early 15c., obstinaunce, "non-compliance, self-willed persistence," from Medieval Latin obstinantia, from obstinatus "resolved, determined, resolute" (see obstinate). Earlier was obstinacioun "determination, resolution" (mid-14c.), from Old French.
late 14c., obsequi, in plural, "funeral rites, a funeral," from Anglo-French obsequie, Old French obseque, osseque "funeral rites" and directly from Medieval Latin obsequiae, influenced in sense by confusion of Latin obsequium "compliance" (see obsequious) with exsequiae "funeral rites." Typically in plural, obsequies.
late 15c., "prompt to serve, meekly compliant with the will or wishes of another, dutiful," from Latin obsequiosus "compliant, obedient," from obsequium "compliance, dutiful service," from obsequi "to accommodate oneself to the will of another," from ob "after" (see ob-) + sequi "to follow" (from PIE root *sekw- (1) "to follow"). Pejorative sense of "fawning, sycophantic, unduly compliant" had emerged by 1590s. Related: Obsequiously; obsequiousness (mid-15c.).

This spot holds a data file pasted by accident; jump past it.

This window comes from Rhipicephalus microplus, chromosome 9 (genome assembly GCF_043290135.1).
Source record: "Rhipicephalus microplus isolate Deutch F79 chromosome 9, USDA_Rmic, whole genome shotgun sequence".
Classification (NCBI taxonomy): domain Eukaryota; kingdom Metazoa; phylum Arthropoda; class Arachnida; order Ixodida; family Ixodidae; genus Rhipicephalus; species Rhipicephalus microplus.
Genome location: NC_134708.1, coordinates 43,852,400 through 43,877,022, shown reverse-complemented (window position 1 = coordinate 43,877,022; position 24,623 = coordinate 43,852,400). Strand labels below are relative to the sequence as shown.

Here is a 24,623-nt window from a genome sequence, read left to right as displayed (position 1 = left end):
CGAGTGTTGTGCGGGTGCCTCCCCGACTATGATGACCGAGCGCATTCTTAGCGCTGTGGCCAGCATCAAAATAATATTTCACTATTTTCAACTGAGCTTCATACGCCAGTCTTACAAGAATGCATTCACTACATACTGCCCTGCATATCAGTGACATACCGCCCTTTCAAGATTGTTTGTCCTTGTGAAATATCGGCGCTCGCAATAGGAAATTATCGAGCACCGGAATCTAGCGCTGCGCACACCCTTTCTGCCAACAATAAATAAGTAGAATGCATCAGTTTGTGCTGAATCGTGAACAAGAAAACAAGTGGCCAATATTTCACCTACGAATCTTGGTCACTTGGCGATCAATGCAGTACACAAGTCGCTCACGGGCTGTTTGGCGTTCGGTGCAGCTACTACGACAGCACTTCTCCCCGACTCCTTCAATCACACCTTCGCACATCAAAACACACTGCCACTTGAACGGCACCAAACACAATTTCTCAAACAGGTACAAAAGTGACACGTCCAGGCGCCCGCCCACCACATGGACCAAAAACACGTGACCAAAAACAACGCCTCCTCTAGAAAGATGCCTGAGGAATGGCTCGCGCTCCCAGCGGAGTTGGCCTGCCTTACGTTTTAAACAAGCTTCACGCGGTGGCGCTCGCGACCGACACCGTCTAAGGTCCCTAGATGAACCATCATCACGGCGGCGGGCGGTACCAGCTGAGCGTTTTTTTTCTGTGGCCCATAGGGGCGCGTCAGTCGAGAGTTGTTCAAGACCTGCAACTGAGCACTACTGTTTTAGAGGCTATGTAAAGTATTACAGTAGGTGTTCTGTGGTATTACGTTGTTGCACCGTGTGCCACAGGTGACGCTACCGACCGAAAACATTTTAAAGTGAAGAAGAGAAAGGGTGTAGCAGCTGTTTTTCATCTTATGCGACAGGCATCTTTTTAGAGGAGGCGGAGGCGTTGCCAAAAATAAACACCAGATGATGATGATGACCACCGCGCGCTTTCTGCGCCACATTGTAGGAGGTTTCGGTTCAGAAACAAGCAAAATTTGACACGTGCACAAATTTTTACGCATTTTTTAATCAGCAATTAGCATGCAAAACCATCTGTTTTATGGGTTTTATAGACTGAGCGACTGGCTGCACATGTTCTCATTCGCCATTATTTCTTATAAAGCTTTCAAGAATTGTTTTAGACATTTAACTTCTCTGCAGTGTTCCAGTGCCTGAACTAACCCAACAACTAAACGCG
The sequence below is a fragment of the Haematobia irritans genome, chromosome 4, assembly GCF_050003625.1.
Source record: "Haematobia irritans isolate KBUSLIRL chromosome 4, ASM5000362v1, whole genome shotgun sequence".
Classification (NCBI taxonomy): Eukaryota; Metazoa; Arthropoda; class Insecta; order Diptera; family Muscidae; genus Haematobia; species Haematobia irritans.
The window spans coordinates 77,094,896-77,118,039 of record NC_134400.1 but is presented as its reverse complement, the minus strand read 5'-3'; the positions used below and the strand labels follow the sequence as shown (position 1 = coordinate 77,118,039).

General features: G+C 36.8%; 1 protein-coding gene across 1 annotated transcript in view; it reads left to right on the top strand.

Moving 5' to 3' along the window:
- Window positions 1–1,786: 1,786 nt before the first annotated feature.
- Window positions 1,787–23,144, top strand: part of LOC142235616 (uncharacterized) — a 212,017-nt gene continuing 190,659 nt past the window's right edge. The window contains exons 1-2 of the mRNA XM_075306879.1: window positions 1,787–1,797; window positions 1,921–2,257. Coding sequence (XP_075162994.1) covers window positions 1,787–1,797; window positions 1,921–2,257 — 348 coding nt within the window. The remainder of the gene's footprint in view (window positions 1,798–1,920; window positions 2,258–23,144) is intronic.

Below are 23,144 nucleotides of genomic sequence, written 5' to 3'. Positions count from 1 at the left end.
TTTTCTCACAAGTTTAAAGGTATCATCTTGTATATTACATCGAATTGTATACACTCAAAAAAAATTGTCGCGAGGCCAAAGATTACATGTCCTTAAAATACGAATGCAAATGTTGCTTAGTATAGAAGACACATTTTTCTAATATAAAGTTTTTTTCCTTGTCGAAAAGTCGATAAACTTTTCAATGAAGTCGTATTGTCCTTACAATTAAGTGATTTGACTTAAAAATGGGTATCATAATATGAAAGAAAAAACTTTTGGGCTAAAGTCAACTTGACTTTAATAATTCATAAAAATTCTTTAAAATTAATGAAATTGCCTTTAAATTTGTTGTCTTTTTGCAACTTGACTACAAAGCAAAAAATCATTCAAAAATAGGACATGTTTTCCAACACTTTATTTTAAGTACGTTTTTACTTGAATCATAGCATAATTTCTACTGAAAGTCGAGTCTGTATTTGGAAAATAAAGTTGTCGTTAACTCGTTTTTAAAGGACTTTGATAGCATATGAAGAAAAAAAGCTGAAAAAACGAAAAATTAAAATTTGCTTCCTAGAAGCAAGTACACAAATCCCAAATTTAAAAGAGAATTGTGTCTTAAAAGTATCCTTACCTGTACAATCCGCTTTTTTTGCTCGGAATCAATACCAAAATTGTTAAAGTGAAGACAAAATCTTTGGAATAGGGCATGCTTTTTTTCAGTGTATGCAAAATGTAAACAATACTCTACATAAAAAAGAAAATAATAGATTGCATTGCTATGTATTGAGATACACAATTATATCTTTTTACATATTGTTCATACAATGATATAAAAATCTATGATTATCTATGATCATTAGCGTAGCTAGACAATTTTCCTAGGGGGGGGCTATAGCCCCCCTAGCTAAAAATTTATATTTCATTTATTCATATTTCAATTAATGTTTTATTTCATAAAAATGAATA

c. 1200, "the practice or virtue of submission to a higher power or authority;" late 14c., "dutiful compliance with a command or law," from Old French obedience "obedience, submission" (12c.), from Latin oboedientia "obedience," abstract noun from oboedientem (nominative oboediens) "obedient, compliant," present participle of oboedire "to obey" (see obey). In reference to dog training from 1930.
It has been a constant remark, that free countries have ever paid the heaviest taxes. The obedience of a free people to general laws, however hard they bear, is ever more perfect than that of slaves to the arbitrary will of a prince. [Alexander Hamilton to James Duane, Sept. 3, 1780]